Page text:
Though total compensation is up, more pay is at risk now, says Michael Soon Lee, author of the upcoming book, Black Belt Negotiating. “Compensation is being tied to company and/or CEO performance. It’s estimated that both short- and long-term incentives make up over 80 percent of average CEO compensation,” he adds.

Make Yourself a Top Contender

Long before you negotiate though, do your best to ensure that you’re the only “real” candidate. Being viewed as the top candidate will undoubtedly have you negotiating from a position of power.

How do you put yourself on such a lofty perch? “Find out what is important to your potential employer and then show how you meet these needs. Early in the interview process ask the question, ‘What is most important to you about the candidate that will fill this position?’ Then show them how you can provide whatever the need is,” says Paul Endress, president of Maximum Advantage International, a Harrisburg, Pennsylvania firm specializing in hiring and sales solutions.

Develop a hypothesis about why your contribution might be valuable to them. Put yourself in the decision-makers’ shoes. What will help them achieve their goals or address their challenges? “Do research about key organizational goals and challenges and inquire about them in interviews,” says Joan Kofodimos, author, Your Executive Coaching Solution.

Honestly assess whether you are a good fit, not only in terms of skill sets, but culturally.

Research the prospective employer thoroughly by going to their website, looking at press releases and articles about them and other information. All publicly-traded companies, foreign and domestic, are required to file registration statements, periodic reports and other forms electronically. You can find them by going to (

Present a bottom-line story. “Top executives articulate their balance sheet impact (pointing to ROI against budget, revenue growth, market dominance, stock value, etc), both conversationally and on their resume. They consistently relate their function to the broad company goals through language, perspective and examples. Do the same, showing how you can lead in your area of specialty while adeptly serving company investors,” says Vell.

Ready, Set, Go

Once the company has indicated they’re more than a little interested, prepare for the negotiating process.

First off, know what you want, need, are concerned about, and what you absolutely won’t accept, says Kofodimos. Make sure this is a job that you really want, that it will move your career forward and is worth fighting for.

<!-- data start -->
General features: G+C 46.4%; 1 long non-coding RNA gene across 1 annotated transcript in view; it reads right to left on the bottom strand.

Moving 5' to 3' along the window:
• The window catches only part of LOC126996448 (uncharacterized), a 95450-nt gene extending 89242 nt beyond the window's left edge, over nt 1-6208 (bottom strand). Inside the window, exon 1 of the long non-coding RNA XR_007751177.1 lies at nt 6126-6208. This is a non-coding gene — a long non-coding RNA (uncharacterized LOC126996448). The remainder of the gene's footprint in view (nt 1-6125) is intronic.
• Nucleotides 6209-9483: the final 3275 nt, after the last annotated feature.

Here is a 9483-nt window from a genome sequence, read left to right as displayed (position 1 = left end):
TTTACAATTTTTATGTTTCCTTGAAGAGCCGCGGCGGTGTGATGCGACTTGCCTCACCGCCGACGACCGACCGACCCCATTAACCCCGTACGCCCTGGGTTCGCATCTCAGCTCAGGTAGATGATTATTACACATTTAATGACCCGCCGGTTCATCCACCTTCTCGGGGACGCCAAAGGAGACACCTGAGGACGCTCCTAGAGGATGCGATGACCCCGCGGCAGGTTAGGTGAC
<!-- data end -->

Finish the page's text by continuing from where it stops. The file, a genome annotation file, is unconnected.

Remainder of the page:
Understand the company’s compensation framework before negotiating, says Kennedy. Is the compensation structure more cash heavy, or equity focused? How much is the long-term incentive plan as a percentage of the package? What is the company’s executive contracts and severance philosophy?

Know too, the compensation range of peer groups, you can get information from professional organizations, as well as websites like ( You must be clear about your worth, your value. “Talk to mentors who can help you understand your true value or at least the values of others with similar skills and capabilities,” says Weyerhauser.

You can calculate your total compensation for the past three years to give yourself a baseline for comparison, says Soon Lee. Be realistic about your expectations.

When you play the game, use a “throw away,” says Endress. “A throw away is something you ask for but know that you don’t really need. You can then concede the point in negotiations and make them feel like they are winning.”

Just as important, is what not to do. One of the most common mistakes candidates make is to start talking about salary too soon. “Savvy candidates leave salary discussions until the hiring committee brings it up. This means you are in the final ‘cut’ and they just want to make sure that your expectations are within the budgeted salary range,” says Soon Lee. Negotiate benefits before salary.

Don’t appear needy. “People have a tendency to want what they can’t have,” says Endress. Also don’t allow minor issues to sidetrack negotiations. Prioritize your demands and focus on deal-breakers and leave minor issues to the very end.

Remember too, that negotiations should not be overly adversarial, says Weyerhauser. “Tough but fair negotiations are one thing, but winner-take-all, adversarial negotiations can create second thoughts with the company. It can lead to the relationship souring before you even join, making your job so much harder,” he adds. Furthermore, when a company feels like it has been raked over the coals and given much more because they acquiesced to your steep demands, often they’ll raise expectations of you. “Your ability to ramp up and build success over time may be greatly curtailed. This is no way to start a new relationship with an employer and it puts great pressure on you to deliver almost immediately,” he adds

Finally, says Weyerhauser, “Compensation negotiations are more nuanced than ever before because of the importance of landing the right job. In previous decades the focus was mostly on the title and negotiating the biggest financial package possible. But that’s no longer the case. It’s much more important to consider what will benefit you long term. It’s no longer simply a matter of demanding a particular figure and walking away if you don’t get. Understand the value of a particular position. In the end, it’s about the fine art of compromising without necessarily compromising.